Embrace the medium

One of the perennial problems teachers face, especially in early years education, is trying to get children to write. The main problem is that children are expected to write in a vacuum, for an audience of one (the teacher). There is often very little incentive in this exercise for kids, who would probably rather be doing other things with their time like playing on their Nintendo. But several schools are beginning to address this 'won't write' problem by making it entertaining and productive through the use of social media. In an article entitled Could blogging be the key to raising a generation of great writers? Liz Dwyer argues for creating audiences online for children to write for:

'"I don't like to write." That's the refrain teachers have heard for a generation when they ask students why they're struggling to complete a short, three-paragraph essay. Thankfully, more and more educators are using two things kids love, technology and social media, to change that. By encouraging students to write on their own blogs, savvy teachers are helping kids take their writing out of the classroom vacuum, and cultivate a broader audience.'

Liz is right of course. Children raise their game when they know they are being watched, so why should it be any different with writing? David Mitchell, Acting Head Teacher at Bolton's Heathfield Primary School is a great advocate of blogging as a means to develop children's writing skills. He reveals that some children are proactive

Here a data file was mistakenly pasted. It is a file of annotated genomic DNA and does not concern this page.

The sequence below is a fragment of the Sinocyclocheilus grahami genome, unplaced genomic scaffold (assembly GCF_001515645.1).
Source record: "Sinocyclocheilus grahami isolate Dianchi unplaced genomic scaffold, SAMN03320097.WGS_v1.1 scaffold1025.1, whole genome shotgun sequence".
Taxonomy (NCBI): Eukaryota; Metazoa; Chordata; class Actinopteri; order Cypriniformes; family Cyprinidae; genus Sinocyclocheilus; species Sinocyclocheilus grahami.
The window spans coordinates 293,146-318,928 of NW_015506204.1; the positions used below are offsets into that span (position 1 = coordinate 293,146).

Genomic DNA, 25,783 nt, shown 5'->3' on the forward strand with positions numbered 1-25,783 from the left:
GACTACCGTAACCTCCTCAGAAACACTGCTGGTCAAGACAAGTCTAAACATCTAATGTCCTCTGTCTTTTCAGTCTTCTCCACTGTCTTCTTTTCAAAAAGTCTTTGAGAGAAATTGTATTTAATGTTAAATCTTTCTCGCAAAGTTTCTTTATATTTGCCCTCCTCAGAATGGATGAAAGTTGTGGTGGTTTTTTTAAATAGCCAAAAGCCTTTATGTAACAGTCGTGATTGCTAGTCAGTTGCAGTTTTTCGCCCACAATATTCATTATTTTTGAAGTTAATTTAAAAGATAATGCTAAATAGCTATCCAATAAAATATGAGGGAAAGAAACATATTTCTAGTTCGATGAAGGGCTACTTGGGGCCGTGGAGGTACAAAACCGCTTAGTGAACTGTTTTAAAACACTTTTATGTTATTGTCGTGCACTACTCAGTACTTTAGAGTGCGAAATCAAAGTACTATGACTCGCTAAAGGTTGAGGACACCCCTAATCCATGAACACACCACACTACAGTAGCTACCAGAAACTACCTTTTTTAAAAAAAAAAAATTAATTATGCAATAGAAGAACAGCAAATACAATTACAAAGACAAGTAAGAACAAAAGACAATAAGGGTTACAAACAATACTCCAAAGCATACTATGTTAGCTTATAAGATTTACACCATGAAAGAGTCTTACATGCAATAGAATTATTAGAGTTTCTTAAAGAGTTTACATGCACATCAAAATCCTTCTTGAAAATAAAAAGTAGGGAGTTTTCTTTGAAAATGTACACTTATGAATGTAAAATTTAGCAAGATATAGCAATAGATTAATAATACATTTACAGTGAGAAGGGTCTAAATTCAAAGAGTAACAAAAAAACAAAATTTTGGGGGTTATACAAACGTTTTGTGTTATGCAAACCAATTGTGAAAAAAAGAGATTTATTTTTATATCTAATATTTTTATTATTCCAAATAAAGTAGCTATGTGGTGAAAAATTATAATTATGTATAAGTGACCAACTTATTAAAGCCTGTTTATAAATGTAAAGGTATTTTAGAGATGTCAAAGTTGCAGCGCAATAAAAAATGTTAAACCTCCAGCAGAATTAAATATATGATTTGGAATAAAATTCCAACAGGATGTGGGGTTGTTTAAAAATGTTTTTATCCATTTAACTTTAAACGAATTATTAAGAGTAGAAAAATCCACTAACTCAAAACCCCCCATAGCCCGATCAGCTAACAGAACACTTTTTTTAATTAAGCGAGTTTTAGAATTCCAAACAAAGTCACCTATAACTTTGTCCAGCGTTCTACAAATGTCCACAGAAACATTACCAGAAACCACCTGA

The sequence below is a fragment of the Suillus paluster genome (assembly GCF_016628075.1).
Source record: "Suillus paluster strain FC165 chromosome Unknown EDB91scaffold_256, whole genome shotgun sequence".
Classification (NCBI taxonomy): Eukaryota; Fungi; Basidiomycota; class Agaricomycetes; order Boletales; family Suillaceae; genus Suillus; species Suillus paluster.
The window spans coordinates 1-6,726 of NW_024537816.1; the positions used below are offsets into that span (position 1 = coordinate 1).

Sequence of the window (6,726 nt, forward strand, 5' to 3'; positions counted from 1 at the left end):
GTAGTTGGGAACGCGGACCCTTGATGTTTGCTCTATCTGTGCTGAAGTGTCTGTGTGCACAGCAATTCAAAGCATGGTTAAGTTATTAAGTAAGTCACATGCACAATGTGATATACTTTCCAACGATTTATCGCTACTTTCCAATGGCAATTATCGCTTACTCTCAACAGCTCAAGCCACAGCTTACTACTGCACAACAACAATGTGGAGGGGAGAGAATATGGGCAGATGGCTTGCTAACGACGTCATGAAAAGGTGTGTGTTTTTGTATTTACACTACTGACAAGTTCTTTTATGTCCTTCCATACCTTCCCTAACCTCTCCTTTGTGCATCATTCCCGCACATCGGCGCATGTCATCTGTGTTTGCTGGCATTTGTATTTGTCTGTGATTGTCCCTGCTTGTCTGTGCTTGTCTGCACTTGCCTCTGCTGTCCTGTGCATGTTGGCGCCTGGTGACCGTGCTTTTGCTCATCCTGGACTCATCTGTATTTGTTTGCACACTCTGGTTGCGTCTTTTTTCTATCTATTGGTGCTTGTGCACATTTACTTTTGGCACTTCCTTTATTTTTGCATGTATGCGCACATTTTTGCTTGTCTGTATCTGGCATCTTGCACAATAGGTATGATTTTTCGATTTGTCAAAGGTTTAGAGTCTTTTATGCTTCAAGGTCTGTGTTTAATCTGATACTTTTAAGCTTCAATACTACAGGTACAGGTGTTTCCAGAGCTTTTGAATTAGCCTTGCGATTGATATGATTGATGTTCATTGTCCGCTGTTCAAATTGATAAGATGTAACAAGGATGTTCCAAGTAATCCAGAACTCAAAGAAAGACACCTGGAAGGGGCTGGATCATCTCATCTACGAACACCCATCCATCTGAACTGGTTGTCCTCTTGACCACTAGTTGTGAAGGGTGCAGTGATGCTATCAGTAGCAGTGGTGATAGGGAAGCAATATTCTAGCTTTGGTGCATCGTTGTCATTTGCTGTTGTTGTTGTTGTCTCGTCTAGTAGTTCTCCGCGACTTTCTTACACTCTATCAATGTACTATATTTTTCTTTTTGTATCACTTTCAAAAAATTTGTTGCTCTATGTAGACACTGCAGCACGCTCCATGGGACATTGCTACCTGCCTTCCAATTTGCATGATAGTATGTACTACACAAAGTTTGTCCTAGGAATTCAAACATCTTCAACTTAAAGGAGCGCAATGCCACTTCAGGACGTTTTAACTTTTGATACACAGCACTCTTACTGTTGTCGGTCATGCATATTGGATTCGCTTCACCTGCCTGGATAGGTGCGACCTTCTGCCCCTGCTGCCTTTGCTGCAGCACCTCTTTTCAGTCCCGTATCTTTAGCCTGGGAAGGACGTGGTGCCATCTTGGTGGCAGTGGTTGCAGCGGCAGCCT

in setting up their own blogs when they realise they can write for a large audience and actually receive feedback. Many of the children at Heathfield have become avid bloggers, and the results of this are clear for all to see. According to David, some children within the school have raised their literacy attainment scores by two full levels. Blogging is gaining ground, and it's not that hard to set up for a group of children in your own school. Some teachers reading this might ask the question: What about internet safety and child protection? Well, I could answer here and now, but I won't. Instead, I'll let Liz Dwyer answer:

'Concerns about online privacy have historically made teachers wary of allowing students to blog, but the rise of platforms built specifically for students has made blogging safer for kids of all ages. Plus, in our networked 21st century world, more teachers are already taking precautions by talking about internet safety, telling kids not to reveal their home addresses or engage in online bullying. Let's hope more teachers embrace the medium and let their students get some real-world writing experience.'

This post as first published on August 4, 2011.

Image by WallMic

Creative Commons License
Getting the bloggers to write by Steve Wheeler is licensed under a Creative Commons Attribution-NonCommercial-ShareAlike 3.0 Unported License.


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